Nineteen is the magic number for women's suffrage. It first took off in the 19th century, culminating in the 19th Amendment, which now celebrates the 100th anniversary of its passage in Congress on June 4, 1919. At that time, 19 states, Wyoming the first in 1869, had granted full or partial suffrage to women, but Maryland was not among them.
The history of women's suffrage in Maryland is checkered at best. Maryland claims the first women's suffragist in colonial America: Margaret Brent. Born and educated in England, Margaret Brent and her siblings, Mary and Giles, settled in St. Mary's County in 1638 and soon became some of the largest landowners in the colonies. As an unmarried woman, Margaret Brent owned property in her own name, and likely was the first woman lawyer in the colonies, representing herself, her brother and other women in court. Thanks to Margaret’s experience in public affairs, Governor Leonard Calvert named her executrix of his will. In 1646, an uprising mirroring the civil war raging in England erupted in Maryland. Governor Calvert raised some soldiers and defended the colonies but died before he paid them. In colonial America, representation in the legislature was based on property. Seeking to pay the soldiers and continue protecting the colony, Margaret Brent petitioned the assembly for two votes, one as a landholder and one as Governor Calvert's executrix. The assembly flatly denied her request to vote, but the court later permitted her to pay the soldiers from Lord Baltimore's estate. Amid the fallout, Margaret Brent and her siblings moved to Virginia in 1649, and women's suffrage languished for the next 200 years.
As women became civically active in the late 19th century, women's suffrage organizations blossomed. In 1889, Caroline Hallowell Miller organized her Sandy Spring Quaker community, and in 1894, the Baltimore Suffrage Club was founded, both of which later merged into the National American Women's Suffrage Association (NAWSA), which in 1902 and 1906 held its national conventions in Baltimore. At the Lyric Theater in February 1906, Clara Barton, Julia Ward Howe and an 86-year-old Susan B. Anthony urged women, from factory workers to college students, to fight for the right to vote. Anthony died a month later. In 1909, Edith Houghton Hooker formed the Just Government League, which later ratified with the more militant National Women's Party. There was even a Men's League for Women's Suffrage formed in 1910.
While unified in their goal, these groups were plagued by divisions over how to progress and how high to aim. Should they circulate petitions, hold parades and open-air meetings, or engage in civil disobedience? Should they shoot for a federal constitutional amendment, a state constitutional amendment, or focus on gaining the vote in municipal elections? Either way, they took action: in 1912, the largely anti-suffrage Democratic Party held its national convention in Baltimore, where suffragists lobbied conventioneers and staged a parade with 40,000 spectators. In 1917, Dorothy Ford re-enacted Paul Revere's ride by galloping into Annapolis on horseback with the message, “Keep not liberty from your own household.” Most controversially, Maryland suffragists that same year picketed the White House and burned the president in effigy, and women like Amelia Walker, Nina Samarodin and Julia Emory were arrested, tried and incarcerated.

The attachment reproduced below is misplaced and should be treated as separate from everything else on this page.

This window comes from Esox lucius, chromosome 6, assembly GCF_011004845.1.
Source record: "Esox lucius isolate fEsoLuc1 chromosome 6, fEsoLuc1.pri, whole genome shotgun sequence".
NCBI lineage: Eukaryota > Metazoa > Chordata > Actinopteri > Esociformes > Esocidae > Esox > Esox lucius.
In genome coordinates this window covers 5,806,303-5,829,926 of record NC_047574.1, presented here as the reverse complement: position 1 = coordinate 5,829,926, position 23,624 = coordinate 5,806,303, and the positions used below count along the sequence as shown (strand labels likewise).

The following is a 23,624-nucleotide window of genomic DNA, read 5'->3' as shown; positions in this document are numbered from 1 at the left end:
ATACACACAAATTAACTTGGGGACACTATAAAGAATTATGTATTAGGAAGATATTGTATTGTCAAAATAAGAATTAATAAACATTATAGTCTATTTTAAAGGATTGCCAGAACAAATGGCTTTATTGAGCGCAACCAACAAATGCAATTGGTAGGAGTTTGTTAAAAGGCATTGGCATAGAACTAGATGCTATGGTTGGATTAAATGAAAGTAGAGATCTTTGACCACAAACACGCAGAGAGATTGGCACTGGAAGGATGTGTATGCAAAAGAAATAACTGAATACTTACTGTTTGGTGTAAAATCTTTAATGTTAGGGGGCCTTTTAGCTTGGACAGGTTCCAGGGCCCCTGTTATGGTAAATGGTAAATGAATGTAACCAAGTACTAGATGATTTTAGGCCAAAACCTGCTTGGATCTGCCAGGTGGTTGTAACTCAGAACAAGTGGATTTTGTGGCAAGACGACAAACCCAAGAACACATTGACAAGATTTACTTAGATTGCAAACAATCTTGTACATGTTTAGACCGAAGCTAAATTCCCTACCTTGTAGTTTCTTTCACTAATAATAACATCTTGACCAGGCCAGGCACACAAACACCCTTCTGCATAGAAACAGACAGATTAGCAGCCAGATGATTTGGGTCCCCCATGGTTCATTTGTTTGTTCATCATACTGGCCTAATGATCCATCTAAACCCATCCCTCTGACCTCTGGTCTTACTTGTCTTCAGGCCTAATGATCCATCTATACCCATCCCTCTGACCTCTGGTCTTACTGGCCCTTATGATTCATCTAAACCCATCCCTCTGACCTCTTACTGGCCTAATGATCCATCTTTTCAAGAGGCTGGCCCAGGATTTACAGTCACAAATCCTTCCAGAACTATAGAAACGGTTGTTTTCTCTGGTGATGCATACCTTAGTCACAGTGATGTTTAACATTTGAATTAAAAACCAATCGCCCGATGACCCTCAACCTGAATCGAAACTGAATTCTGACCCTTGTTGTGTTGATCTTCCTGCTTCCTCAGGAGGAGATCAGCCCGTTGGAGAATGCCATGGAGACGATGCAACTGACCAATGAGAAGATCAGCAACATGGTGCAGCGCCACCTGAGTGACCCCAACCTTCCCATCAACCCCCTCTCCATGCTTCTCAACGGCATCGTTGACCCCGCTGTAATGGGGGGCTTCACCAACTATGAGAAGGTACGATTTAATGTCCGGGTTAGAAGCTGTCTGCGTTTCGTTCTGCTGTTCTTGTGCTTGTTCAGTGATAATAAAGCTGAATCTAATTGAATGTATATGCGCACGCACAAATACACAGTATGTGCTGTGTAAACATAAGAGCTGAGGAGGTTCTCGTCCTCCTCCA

Locally, the movement enjoyed some success: In 1900, Annapolis granted women the right to vote in a special municipal bond election, and in 1908, the Kent County town of Still Pond granted the right to vote to all taxpayers over 21. In 1906, proposed suffrage legislation met with jokes and laughter, and, though defeated in 1912 and 1914, in 1916 and 1917, it passed the Senate.
After Congress passed the 19th Amendment in June 1919, there was a huge push for 36 or three-fourths of the then 48 states to pass it. Many state legislatures, Maryland included, were adjourned, so special sessions were requested to pass the amendment so that women could vote in the 1920 presidential election. Maryland failed to hold such a session.
During the 1920 regular session, on February 20, women gathered on the State House steps, trying to convince a legislature made exclusively of men to grant them the right to vote. They failed. Democrats, long opposed to expanding voting rights, controlled both legislative houses and the executive office, and they shut it down. Not only that, they passed resolutions decrying the 19th Amendment as infringing on state's rights, and sent representatives to swing states to urge them not to ratify the amendment. They failed, and in August 1920, Tennessee became the 36th state to ratify the amendment, making women's suffrage the law of the land. Maryland didn't vote to ratify the 19th Amendment until 1941, and didn't certify it until 1958, but that didn't stop millions of American women from voting in the November 1920 election. Nor did it stop the Supreme Court, which in 1922 held that the 19th Amendment was legally adopted in Leser v. Garnett, in which an anti-suffragist Baltimore judge contested the right of two women to vote based solely upon their gender.
In Maryland's defense, it is one of the 37 states that passed the Equal Rights Amendment. In 1972, the Maryland Constitution, Declaration of Rights, Article 46, was amended to state that “Equality of rights under the law shall not be abridged or denied because of sex.”
In an era where the House of Delegates just elected its first female speaker of the House, it's daunting to realize that 99 years ago, not only would a woman not be on the ballot, she could not have cast one.